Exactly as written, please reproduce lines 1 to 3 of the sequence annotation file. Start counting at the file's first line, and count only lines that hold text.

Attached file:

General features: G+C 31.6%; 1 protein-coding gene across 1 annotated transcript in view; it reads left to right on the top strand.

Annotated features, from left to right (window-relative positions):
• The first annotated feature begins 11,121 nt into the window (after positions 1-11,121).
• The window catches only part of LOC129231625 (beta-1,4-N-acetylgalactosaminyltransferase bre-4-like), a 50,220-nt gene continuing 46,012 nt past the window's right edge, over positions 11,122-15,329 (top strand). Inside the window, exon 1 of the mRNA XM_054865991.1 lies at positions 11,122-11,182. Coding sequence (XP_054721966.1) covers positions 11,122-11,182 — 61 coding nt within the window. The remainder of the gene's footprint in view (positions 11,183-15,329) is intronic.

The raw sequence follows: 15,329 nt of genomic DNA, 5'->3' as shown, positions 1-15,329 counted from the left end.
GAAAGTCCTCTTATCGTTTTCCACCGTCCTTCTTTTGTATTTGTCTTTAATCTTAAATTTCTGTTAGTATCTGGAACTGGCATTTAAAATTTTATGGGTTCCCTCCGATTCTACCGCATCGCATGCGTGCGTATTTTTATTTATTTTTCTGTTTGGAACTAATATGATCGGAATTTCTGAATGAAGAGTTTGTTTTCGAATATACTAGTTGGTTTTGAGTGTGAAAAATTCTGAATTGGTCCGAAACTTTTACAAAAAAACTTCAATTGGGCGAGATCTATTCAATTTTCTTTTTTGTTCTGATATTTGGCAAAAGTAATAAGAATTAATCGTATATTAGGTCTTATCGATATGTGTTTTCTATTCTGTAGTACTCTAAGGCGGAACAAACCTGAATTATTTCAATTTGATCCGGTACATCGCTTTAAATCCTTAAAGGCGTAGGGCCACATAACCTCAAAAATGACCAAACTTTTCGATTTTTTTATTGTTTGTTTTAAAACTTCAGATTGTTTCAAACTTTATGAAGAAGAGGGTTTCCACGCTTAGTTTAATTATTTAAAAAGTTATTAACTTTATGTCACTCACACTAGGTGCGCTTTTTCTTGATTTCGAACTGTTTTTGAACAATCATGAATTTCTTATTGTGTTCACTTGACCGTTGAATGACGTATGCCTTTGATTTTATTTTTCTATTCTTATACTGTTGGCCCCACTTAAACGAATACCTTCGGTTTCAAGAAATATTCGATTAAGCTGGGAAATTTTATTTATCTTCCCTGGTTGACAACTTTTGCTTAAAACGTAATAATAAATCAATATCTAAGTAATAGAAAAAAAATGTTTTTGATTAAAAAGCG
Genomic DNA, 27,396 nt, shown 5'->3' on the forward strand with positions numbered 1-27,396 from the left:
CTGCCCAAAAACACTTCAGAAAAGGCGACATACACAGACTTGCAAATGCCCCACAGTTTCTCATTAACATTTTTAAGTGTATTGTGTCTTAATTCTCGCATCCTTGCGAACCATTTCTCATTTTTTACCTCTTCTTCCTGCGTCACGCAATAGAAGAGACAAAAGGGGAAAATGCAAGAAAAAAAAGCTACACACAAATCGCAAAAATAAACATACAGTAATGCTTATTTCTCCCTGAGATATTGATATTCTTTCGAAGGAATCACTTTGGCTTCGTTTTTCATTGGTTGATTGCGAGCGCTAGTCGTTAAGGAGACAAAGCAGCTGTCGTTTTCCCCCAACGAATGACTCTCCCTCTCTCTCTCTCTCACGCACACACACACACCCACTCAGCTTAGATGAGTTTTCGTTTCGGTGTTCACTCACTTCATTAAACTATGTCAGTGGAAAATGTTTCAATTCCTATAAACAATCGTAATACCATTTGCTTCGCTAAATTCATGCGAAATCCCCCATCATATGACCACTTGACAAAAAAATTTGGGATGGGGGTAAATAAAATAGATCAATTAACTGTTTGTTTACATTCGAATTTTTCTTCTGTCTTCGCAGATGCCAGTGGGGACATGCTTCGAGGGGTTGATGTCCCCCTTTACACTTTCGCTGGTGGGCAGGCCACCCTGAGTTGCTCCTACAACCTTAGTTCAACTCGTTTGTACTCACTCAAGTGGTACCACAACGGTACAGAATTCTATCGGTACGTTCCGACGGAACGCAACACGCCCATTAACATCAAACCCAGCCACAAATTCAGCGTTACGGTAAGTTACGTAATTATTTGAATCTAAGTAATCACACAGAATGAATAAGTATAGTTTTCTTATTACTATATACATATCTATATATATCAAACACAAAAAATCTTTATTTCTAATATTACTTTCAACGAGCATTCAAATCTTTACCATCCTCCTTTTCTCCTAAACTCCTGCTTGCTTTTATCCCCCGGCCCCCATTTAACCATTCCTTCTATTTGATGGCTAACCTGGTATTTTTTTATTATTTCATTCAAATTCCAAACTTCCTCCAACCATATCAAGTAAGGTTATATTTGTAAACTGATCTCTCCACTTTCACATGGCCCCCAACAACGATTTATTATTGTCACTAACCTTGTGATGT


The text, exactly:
General features: G+C 31.6%; 1 protein-coding gene across 1 annotated transcript in view; it reads left to right on the top strand.

Annotated features, from left to right (window-relative positions):
• The first annotated feature begins 11,121 nt into the window (after positions 1-11,121).